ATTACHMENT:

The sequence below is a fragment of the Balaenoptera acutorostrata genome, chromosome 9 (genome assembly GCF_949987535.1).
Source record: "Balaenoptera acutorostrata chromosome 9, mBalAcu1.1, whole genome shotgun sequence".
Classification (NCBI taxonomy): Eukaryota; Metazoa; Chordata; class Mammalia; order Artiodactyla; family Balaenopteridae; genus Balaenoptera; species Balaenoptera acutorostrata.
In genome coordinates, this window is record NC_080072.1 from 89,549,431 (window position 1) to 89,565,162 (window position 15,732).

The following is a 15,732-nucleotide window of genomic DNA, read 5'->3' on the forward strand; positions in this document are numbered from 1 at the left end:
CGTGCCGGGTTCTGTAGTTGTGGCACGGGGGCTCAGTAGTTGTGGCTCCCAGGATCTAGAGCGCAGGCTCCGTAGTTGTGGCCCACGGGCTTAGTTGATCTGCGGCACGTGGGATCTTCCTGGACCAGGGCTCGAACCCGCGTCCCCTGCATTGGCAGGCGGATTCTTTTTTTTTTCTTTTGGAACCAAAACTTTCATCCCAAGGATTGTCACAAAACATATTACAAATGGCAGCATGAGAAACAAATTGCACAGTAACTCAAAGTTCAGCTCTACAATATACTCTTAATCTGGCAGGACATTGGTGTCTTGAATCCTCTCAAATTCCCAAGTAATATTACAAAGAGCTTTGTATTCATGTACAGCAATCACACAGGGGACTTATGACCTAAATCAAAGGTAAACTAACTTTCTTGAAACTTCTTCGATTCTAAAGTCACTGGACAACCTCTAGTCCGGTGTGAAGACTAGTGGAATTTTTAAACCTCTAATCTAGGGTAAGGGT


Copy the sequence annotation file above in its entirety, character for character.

The sequence below is a fragment of the Balaenoptera acutorostrata genome, chromosome 9 (genome assembly GCF_949987535.1).
Source record: "Balaenoptera acutorostrata chromosome 9, mBalAcu1.1, whole genome shotgun sequence".
Classification (NCBI taxonomy): Eukaryota; Metazoa; Chordata; class Mammalia; order Artiodactyla; family Balaenopteridae; genus Balaenoptera; species Balaenoptera acutorostrata.
In genome coordinates, this window is record NC_080072.1 from 89,549,431 (window position 1) to 89,565,162 (window position 15,732).

The following is a 15,732-nucleotide window of genomic DNA, read 5'->3' on the forward strand; positions in this document are numbered from 1 at the left end:
CGTGCCGGGTTCTGTAGTTGTGGCACGGGGGCTCAGTAGTTGTGGCTCCCAGGATCTAGAGCGCAGGCTCCGTAGTTGTGGCCCACGGGCTTAGTTGATCTGCGGCACGTGGGATCTTCCTGGACCAGGGCTCGAACCCGCGTCCCCTGCATTGGCAGGCGGATTCTTTTTTTTTTCTTTTGGAACCAAAACTTTCATCCCAAGGATTGTCACAAAACATATTACAAATGGCAGCATGAGAAACAAATTGCACAGTAACTCAAAGTTCAGCTCTACAATATACTCTTAATCTGGCAGGACATTGGTGTCTTGAATCCTCTCAAATTCCCAAGTAATATTACAAAGAGCTTTGTATTCATGTACAGCAATCACACAGGGGACTTATGACCTAAATCAAAGGTAAACTAACTTTCTTGAAACTTCTTCGATTCTAAAGTCACTGGACAACCTCTAGTCCGGTGTGAAGACTAGTGGAATTTTTAAACCTCTAATCTAGGGTAAGGGT